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Are you working on an international product where you need to support multiple languages? Is your application written in Angular? Then this article might help you to get it done easier than ever.

We will use a small application since the purpose here is to show you how easy you can another language to your application. So let’s get started.

Full source code of this example is available on this GitHub repo.

Prerequisites

You will need to have node, npm and Angular CLI installed before going further.

Creating the application

Let’s start by creating a new application using Angular CLI:

ng new demo --skip-install

We use --skip-install flag to prevent installing the node modules as we intend to add ngx-translate to our package.json shortly.

Let’s do that next:

npm install @ngx-translate/core @ngx-translate/http-loader --save

I added the http-loader just because I’ve created some json files containing the translations which I want to fetch. This simulates some real time translation such as using a RESTful translation service.

You will get some warnings from npm but don’t worry, go ahead and run npm install to install all the required packages for the application.

Importing the translation module

Let’s open up our app.module.ts and import the TranslateModule.

This module requires a loader which is the TranslationHttpLoader we added earlier. But before doing so we need a way to create it since it has a dependency on HttpClient.

There are multiple ways to achieve this, but we use a factory method just because you will need and exported function for AoT compilation or if you are using Ionic:

import { HttpClientModule, HttpClient } from '@angular/common/http';
import { TranslateModule, TranslateLoader } from '@ngx-translate/core';
import { TranslateHttpLoader } from '@ngx-translate/http-loader';

export function translateHttpLoaderFactory(http: HttpClient) {
  return new TranslateHttpLoader(http);
}

@NgModule({
  declarations: [
    AppComponent
  ],
  imports: [
    BrowserModule,
    HttpClientModule,
    TranslateModule.forRoot({
      loader: {
        provide: TranslateLoader,
        useFactory: translateHttpLoaderFactory,
        deps: [HttpClient]
      }
    })
  ],
  providers: [],
  bootstrap: [AppComponent]
})

The loader can load the translation files using http.

Adding the translation service

OK, we need the TranslateService to be able to make our template multi-lingual. Also we need to add our translation files for different languages we want to use.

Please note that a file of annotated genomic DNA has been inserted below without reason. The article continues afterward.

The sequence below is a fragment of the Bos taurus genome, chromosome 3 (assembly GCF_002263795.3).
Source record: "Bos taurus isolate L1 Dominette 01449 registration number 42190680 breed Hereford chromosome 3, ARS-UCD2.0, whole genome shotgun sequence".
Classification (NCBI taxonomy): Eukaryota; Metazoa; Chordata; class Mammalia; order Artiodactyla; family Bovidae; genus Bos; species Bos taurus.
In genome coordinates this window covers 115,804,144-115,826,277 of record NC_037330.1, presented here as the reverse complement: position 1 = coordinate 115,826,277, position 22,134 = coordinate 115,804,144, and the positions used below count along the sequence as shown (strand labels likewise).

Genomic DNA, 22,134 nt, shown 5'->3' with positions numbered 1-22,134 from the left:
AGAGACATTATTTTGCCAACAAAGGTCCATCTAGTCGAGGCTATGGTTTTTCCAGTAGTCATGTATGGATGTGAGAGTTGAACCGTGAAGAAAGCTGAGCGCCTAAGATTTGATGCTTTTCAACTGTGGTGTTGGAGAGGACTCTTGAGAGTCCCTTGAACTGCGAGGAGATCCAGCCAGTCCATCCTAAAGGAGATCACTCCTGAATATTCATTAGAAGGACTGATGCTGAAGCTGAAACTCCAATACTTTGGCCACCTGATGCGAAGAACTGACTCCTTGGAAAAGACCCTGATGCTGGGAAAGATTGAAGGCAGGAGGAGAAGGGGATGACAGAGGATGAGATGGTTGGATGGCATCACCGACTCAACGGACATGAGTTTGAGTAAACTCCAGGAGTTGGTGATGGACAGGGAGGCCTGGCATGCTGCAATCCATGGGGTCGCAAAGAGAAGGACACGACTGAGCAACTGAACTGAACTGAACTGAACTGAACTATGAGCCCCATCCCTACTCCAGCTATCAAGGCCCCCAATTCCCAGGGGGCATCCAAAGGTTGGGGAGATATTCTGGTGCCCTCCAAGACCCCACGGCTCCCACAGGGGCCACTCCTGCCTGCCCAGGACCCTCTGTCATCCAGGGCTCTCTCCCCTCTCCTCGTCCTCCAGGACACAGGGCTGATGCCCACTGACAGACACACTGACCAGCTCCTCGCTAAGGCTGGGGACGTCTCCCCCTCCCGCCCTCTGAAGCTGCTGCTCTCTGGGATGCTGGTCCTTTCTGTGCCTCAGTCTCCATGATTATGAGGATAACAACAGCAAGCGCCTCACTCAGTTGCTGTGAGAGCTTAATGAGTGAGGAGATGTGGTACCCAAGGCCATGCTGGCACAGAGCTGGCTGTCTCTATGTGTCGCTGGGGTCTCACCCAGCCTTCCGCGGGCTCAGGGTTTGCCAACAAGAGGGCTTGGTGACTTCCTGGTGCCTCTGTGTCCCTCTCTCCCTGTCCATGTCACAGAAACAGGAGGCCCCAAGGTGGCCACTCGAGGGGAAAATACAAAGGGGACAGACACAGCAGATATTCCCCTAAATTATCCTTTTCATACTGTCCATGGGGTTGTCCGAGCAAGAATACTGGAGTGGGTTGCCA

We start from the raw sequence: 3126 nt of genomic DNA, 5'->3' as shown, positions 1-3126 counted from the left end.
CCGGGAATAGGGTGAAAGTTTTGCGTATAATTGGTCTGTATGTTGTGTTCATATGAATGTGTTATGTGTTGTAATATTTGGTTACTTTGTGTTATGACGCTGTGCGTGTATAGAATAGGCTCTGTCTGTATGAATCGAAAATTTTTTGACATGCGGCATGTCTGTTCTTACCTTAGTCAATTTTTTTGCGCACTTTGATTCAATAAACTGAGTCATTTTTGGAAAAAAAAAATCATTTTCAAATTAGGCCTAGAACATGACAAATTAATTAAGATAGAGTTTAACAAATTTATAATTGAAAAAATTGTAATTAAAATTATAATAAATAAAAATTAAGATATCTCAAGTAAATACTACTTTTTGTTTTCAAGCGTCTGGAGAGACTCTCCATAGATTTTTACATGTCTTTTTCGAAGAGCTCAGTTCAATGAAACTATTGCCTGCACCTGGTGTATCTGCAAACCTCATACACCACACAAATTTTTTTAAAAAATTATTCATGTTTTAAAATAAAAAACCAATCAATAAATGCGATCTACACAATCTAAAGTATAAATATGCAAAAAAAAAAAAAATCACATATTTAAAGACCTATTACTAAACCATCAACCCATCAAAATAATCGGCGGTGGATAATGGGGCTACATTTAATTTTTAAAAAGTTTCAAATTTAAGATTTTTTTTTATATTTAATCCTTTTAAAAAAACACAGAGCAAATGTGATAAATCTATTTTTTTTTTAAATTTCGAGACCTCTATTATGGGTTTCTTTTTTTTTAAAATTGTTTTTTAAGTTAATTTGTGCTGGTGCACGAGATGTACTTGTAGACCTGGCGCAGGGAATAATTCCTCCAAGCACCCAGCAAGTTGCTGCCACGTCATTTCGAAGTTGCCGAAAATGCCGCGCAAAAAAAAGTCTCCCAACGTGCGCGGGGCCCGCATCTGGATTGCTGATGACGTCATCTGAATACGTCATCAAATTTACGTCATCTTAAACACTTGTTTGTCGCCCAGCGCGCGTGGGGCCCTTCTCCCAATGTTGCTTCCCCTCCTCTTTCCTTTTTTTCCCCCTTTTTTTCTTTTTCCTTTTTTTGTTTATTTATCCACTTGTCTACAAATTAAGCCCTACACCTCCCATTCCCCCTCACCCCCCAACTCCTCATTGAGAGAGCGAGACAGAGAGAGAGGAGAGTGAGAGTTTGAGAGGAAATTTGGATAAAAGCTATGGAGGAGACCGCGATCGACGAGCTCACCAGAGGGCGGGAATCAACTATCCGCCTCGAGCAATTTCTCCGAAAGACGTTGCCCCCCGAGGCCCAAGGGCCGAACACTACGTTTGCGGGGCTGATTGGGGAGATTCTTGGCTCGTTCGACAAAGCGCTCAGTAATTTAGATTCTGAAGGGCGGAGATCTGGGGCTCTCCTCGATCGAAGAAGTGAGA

First let’s import the service. Open your app.component.ts and insert this line on top:

import { TranslateService } from '@ngx-translate/core';

Now we need to define our default language, which we will do inside the constructor:

constructor(private translateService: TranslateService) {
  translateService.setDefaultLang('en');
}

I’ll use two languages here but the process is the same and adding a third one as simple as adding a file containing the translated text. These files would be put into assets/i18n folder.

First English file in src/assets/i18n/en.json:

{
    "Title": "Translation demo",
    "WelcomeMessage": "Welcome to the international demo application"
}

And Spanish in src/assets/i18n/es.json:

{
    "Title": "Demo de traducción",
    "WelcomeMessage": "Bienvenido a la aplicación de demostración internacional"
}

These files will be loaded using our translation loader that we added to the translation module. Now we can go ahead and create our template. We use the translate directive to tell the translate service which part of the template should be replaced.

Note: If you use the translate pipe, it expects nothing but the variable name inside the tag, so if you add other text it won’t pick it up.

<h1 translate>Title</h1>

<div translate>WelcomeMessage</div>

There is nothing fancy in there, just using the variables in those json files and adding the translate attribute so that Angular know how these should be fetched using translation loader.

We need one more thing to setup and that is our language switcher. Let’s for now keep it simple and add two buttons there which will call a function to switch between these languages, your final template would be something like this:

<div style="text-align:center">
  <h1 translate>Title</h1>

  <h6 translate>WelcomeMessage</h6>

  <button (click)="switchLanguage('en')">English</button>

  <button (click)="switchLanguage('es')">Spanish</button>
</div>

and now defining the switchLanguage method:

switchLanguage(language: string) {
  this.translateService.use(language);
}

Remember that we injected our service into the constructor.

First test

Let’s run the app and see what happens, just type ng serve and open up http://localhost:4200 in the browser. You will see the home page:

English

If you click on Spanish button the page will change to this:

Spanish

Let’s go ahead and change the button texts as well. This time we use inline template with the translate pipe. First we add the two labels to the json files.

For English:

{
    "Title": "Translation demo",
    "WelcomeMessage": "Welcome to the international demo application",